8,219 children abused every day
343 children abused per hour
about 6 children abused per minute
one child abused every 10 seconds

Among 18 year-olds, 1 out of 3 girls and 1 out of 7 boys have been abused (these are only the ones that were reported!) (Melton, p. 34).
Preventing Abuse: Statistical Information
"abuse in which a person deliberately and intentionally causes bodily harm to a child. Examples may include violent battery with a weapon (knife, belt, strap, etc.), burning, shaking, kicking, choking, fracturing bones, and any of a wide variety of non-accidental injuries to a child’s body.”

Signs of
Physical Abuse
hostile or aggressive behavior
fearfulness of parents or other adults
destructive behavior
inexplicable fractures or bruises
burns, facial injuries, or pattern of repetitious bruises
What is Abuse
and How Can We Recognize It?
“abuse in which a person exposes a child to spoken and/or unspoken violence or emotional cruelty. Emotional abuse sends a message to the child of worthlessness, badness, and being not only unloved but undeserving of love and care. Children exposed to emotional abuse may have experienced being locked in a closet, being deprived of any sign of parental affection, being constantly told they are bad or stupid, or being allowed or forced to abuse alcohol or drugs. Emotional abuse is often very difficult to prove and is devastating to the victim.”

Signs of
Emotional Abuse
severe depression and/or withdrawal
severe lack of self-esteem
failure to thrive
suicidal attempts or threats
speech and/or eating disorders
extremes in seeking adult approval
extreme passive/aggressive behavior
What is Abuse
and How Can We Recognize It?
Neglect Abuse:
“abuse in which a person endangers a child’s health, safety or welfare through negligence. Neglect may include withholding food, clothing, medical care, education, and even affection and affirmation of the child’s self-worth. This is perhaps the most common form of abuse.”

Signs of
Neglect Abuse
failure to thrive
pattern of inappropriate dress for climate
chronic hunger; begs/steals food
untreated medical conditions
poor hygiene
What is Abuse
and How Can We Recognize It?
Sexual Abuse:
“abuse in which sexual contact between a child and an adult (or an older, more powerful youth) occurs. The child is never truly capable of consenting to or resisting such contact and/or such sexual acts. Often, the child is physically and psychologically dependent upon the perpetrator or the abuse. Examples of sexual abuse may include fondling, intercourse, incest, and the exploitation of and exposure to child pornography or prostitution.”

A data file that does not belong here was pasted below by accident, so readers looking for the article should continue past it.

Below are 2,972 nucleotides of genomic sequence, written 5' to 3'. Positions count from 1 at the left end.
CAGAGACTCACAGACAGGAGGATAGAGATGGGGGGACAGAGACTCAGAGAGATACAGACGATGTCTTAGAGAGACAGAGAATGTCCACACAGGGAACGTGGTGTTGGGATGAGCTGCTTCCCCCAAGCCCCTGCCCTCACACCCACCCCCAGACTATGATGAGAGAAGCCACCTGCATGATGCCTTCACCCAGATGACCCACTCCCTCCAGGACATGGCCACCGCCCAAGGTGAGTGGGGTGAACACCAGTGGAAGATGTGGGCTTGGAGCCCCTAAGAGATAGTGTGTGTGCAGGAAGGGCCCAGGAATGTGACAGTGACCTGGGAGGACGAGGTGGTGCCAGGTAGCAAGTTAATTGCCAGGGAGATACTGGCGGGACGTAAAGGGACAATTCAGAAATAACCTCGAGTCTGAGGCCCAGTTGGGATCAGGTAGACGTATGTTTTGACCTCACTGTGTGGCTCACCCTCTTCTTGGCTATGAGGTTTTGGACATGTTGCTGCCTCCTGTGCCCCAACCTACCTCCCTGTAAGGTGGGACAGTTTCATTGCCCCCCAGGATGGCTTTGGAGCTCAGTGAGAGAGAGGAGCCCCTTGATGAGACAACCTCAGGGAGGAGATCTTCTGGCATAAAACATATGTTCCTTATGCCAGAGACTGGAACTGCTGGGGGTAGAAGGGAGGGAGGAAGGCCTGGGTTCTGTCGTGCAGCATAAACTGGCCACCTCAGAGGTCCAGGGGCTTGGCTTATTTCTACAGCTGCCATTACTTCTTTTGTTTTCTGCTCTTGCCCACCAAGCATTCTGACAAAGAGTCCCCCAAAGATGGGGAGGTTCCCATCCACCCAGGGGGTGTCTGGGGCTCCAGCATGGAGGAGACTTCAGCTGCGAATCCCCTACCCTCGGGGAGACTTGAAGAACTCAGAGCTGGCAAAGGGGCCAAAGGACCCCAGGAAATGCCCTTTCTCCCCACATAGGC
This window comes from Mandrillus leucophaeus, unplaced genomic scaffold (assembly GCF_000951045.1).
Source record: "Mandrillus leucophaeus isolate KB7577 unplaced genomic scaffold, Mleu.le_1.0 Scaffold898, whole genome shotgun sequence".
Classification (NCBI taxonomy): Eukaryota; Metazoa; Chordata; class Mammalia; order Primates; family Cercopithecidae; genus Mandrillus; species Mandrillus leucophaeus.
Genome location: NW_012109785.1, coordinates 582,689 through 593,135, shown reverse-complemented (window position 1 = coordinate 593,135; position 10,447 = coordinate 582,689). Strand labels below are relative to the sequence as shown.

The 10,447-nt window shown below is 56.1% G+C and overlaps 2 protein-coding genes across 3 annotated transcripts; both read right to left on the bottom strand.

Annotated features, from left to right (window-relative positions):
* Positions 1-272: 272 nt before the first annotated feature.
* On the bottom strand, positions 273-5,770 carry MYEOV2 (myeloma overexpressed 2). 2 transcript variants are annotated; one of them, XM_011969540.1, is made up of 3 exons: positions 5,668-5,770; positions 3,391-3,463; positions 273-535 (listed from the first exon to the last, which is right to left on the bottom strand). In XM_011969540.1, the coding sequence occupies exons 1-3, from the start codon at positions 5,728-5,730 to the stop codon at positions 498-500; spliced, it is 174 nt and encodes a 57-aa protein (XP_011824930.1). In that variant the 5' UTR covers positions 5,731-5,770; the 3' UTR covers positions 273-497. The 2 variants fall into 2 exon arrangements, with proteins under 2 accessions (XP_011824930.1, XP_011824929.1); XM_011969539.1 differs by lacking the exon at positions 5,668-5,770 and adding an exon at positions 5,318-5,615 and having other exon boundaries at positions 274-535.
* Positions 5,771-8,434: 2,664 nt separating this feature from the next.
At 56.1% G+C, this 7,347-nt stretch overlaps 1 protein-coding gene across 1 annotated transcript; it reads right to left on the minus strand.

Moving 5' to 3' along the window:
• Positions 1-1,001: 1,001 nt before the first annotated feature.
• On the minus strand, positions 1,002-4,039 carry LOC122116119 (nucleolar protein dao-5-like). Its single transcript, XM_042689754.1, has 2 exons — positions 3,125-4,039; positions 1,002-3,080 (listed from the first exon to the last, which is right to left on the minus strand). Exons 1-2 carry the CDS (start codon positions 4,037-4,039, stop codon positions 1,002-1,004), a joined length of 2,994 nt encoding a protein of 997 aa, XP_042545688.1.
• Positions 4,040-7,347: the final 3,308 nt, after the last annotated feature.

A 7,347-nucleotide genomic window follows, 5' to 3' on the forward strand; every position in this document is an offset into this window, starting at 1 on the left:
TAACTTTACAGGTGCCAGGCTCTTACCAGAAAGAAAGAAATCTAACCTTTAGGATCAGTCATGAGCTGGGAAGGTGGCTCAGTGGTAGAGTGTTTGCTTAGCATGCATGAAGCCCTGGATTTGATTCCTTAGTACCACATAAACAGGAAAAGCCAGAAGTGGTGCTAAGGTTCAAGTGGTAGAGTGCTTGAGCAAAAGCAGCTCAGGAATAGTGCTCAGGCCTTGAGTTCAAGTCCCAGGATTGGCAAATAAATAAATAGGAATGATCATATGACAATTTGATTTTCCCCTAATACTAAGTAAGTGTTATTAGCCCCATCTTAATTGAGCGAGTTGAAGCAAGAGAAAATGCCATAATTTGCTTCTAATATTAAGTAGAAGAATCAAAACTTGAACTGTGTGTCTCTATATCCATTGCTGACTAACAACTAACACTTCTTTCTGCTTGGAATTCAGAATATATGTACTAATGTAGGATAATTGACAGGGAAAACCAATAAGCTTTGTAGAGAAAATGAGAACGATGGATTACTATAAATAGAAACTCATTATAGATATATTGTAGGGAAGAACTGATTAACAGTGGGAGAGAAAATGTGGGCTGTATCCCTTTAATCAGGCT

Signs of
Sexual Abuse
unusually advanced sexual knowledge and/or behavior for age
depression~ cries without reason
promiscuous behavior
runs away from home and refuses to return
difficulty sitting or walking
bruised/bleeding in genital area
frequent headaches, stomach aches
sexually transmitted diseases (STDs)
unusual anxiety about being left in nursery or SS class
reluctance to participate in church activities
comments like “I don’t want to be alone with…”
nightmares about childcare workers/teacher
unexplained hostility to teacher/adult
What is Abuse
and How Can We Recognize It?
Ritual Abuse:
“abuse in which physical, sexual, or psychological violations of a child are inflicted regularly, intentionally, and in a stylized way by a person or persons responsible for the child’s welfare. The abuser may appeal to some higher authority or power to justify the abuse. The abuse may include cruel treatment of animals or repeated threats of harm to the child, other persons, and animals. Reports of ritual abuse are often extremely horrifying and may seem too grim to be true. Children making such reports must not be ignored.”

Signs of
Ritual Abuse
disruptions of memory or consciousness
unexplained mistrust and mood swings
eating disorders
fear of the dark
agitation or despair~ occur in cycles
fear of ministers, priests, or others wearing robes or uniforms
nightmares or sleep disorders
any of the symptoms of sexual abuse
“To prevent child abuse in our churches, we must not only recognize signs of abuse, but we must recognize that the abusers of our children are more often than not familiar adults trusted by the children.” Less than 20 % of child abuse is perpetrated by strangers; that means, then, that
most of the time the victim was related to or acquainted with the abuser.

Abusers come from all segments of society. They can be found in any part, regardless of race, economics, ethnicity, or social status. They look just like us. Some are charismatic. Some are sociable. Some are very compassionate toward children. Some are married and have children. Some are young. Some are older adults. They may be Sunday School teachers, nursery workers, preschool teachers, children’s choir helpers, Vacation Bible School leaders, camp counselors, youth counselors, pastors or anyone else.
What is Abuse
and How Can We Recognize It?
Who Are the Abusers?
Every serious incident that results in physical injury (including any cut that is worse than a paper cut; bruises, bumps, or falls; nosebleeds, etc.) will be reported as follows:
a verbal report of the incident will be
given to the First Church Administrator of Family & Youth Ministries, or the pastor